Every spring, buses covered in portraits of Joseph Stalin appear on the streets of Russian cities. His face replaces ads for cell phones, soft drinks, laundry detergent, and cat food. With each passing year, the dictator gets more handsome and more glamorous; a portrait of him in his gorgeous white generalissimo’s jacket has become especially popular. He casts his stern gaze on the citizens, as if to say, “Remember me? I’m here, I didn’t go anywhere—and don’t you forget it!”
The ads aim to remind the country of the dictator’s role in the Soviet Union’s victory over Nazi Germany in World War II. For those who would rehabilitate Stalin, that victory is their final argument, their last chance to drag the tyrant out of oblivion and put him back on his pedestal. They use it to make excuses for the dictator, to wash his hands of the blood he shed, and to recast him as the savior of the motherland during the hardship of the war years. The victory, in this version of history, legitimizes and justifies the entire repressive Soviet regime.
In the eyes of the Stalinists, admiration for the tyrant ought to be public and compulsory. That’s why they’ve chosen such an assertive way to inject the dictator into public space. Many want to go even further. There’s talk of erecting monuments to Stalin. There are annual calls to restore the city of Volgograd’s Soviet-era name: Stalingrad. Newly published histories in Moscow’s bookstores perpetuate the mythologized image of Stalin as a strict but fair ruler. Their titles—The Other Stalin, Stalin the Great, Stalin: Father of a Nation—say it all. There is even a new popular literature attempting to justify the actions of Viktor Abakumov, Lavrenty Beria, and other odious leaders of Stalin’s secret police. The monsters of Stalin’s era are coming back from the dead. And some of Russia’s leaders, including President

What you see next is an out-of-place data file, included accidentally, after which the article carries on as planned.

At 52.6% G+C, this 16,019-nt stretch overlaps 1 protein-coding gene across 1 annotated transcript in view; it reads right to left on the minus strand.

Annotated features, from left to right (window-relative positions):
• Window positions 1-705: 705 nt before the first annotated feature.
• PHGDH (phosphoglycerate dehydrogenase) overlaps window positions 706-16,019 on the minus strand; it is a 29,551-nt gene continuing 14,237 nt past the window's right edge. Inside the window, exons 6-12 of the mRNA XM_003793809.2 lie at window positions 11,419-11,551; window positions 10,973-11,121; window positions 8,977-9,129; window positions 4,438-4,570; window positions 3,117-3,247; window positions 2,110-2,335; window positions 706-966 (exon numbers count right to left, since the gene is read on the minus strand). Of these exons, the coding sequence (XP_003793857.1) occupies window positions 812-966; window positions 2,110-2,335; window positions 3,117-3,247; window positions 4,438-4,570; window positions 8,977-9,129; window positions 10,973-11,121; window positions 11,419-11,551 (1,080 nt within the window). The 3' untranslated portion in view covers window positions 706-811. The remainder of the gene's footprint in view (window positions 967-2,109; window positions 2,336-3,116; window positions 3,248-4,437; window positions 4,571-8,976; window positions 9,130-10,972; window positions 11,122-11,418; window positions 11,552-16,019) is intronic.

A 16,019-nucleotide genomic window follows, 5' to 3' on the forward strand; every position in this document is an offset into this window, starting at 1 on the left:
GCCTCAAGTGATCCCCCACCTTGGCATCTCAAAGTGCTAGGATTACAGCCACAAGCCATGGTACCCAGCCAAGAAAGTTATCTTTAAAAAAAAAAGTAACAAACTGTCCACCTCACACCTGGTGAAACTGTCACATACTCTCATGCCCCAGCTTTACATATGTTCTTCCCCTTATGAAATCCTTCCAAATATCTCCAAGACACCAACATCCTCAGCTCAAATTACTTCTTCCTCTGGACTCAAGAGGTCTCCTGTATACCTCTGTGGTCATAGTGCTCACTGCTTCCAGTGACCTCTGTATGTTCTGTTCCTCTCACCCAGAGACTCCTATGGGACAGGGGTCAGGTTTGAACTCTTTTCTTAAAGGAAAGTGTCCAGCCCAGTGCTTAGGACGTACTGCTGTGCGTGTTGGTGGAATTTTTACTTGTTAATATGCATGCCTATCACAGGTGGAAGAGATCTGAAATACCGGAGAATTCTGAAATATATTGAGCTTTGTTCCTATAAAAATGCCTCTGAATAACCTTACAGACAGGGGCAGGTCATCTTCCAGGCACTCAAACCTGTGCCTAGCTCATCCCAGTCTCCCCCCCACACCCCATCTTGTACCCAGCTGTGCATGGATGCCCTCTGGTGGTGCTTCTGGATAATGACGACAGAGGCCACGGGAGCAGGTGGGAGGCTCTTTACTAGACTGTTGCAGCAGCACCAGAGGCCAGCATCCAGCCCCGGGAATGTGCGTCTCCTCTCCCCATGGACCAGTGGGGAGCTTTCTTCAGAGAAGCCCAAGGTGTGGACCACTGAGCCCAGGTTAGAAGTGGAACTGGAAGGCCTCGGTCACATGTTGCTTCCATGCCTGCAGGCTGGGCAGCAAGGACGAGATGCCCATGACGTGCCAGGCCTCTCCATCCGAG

Loading, please wait...